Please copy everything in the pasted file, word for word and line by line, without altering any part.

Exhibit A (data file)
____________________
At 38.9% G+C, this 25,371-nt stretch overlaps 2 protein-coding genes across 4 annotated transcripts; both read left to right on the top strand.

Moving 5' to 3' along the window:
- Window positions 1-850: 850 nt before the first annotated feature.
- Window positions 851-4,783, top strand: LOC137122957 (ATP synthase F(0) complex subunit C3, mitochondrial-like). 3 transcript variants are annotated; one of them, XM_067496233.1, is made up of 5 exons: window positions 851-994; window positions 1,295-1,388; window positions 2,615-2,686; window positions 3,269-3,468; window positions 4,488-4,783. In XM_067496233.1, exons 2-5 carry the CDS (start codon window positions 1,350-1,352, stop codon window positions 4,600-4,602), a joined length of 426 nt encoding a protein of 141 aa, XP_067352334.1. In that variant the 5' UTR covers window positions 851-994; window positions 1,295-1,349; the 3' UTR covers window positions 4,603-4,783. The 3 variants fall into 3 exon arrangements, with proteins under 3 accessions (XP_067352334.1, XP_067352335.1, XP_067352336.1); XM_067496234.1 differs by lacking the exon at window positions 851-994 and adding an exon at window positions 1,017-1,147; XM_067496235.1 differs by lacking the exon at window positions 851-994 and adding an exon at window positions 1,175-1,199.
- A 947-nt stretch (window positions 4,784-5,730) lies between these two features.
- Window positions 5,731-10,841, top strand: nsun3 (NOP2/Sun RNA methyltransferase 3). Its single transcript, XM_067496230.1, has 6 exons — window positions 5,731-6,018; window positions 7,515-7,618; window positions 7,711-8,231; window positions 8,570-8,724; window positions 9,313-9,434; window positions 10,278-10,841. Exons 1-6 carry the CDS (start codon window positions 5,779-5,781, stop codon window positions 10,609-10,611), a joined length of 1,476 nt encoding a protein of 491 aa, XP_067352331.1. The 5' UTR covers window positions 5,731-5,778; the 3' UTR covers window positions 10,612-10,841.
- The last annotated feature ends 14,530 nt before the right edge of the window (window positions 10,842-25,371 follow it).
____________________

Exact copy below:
At 38.9% G+C, this 25,371-nt stretch overlaps 2 protein-coding genes across 4 annotated transcripts; both read left to right on the top strand.

Moving 5' to 3' along the window:
- Window positions 1-850: 850 nt before the first annotated feature.
- Window positions 851-4,783, top strand: LOC137122957 (ATP synthase F(0) complex subunit C3, mitochondrial-like). 3 transcript variants are annotated; one of them, XM_067496233.1, is made up of 5 exons: window positions 851-994; window positions 1,295-1,388; window positions 2,615-2,686; window positions 3,269-3,468; window positions 4,488-4,783. In XM_067496233.1, exons 2-5 carry the CDS (start codon window positions 1,350-1,352, stop codon window positions 4,600-4,602), a joined length of 426 nt encoding a protein of 141 aa, XP_067352334.1. In that variant the 5' UTR covers window positions 851-994; window positions 1,295-1,349; the 3' UTR covers window positions 4,603-4,783. The 3 variants fall into 3 exon arrangements, with proteins under 3 accessions (XP_067352334.1, XP_067352335.1, XP_067352336.1); XM_067496234.1 differs by lacking the exon at window positions 851-994 and adding an exon at window positions 1,017-1,147; XM_067496235.1 differs by lacking the exon at window positions 851-994 and adding an exon at window positions 1,175-1,199.
- A 947-nt stretch (window positions 4,784-5,730) lies between these two features.
- Window positions 5,731-10,841, top strand: nsun3 (NOP2/Sun RNA methyltransferase 3). Its single transcript, XM_067496230.1, has 6 exons — window positions 5,731-6,018; window positions 7,515-7,618; window positions 7,711-8,231; window positions 8,570-8,724; window positions 9,313-9,434; window positions 10,278-10,841. Exons 1-6 carry the CDS (start codon window positions 5,779-5,781, stop codon window positions 10,609-10,611), a joined length of 1,476 nt encoding a protein of 491 aa, XP_067352331.1. The 5' UTR covers window positions 5,731-5,778; the 3' UTR covers window positions 10,612-10,841.
- The last annotated feature ends 14,530 nt before the right edge of the window (window positions 10,842-25,371 follow it).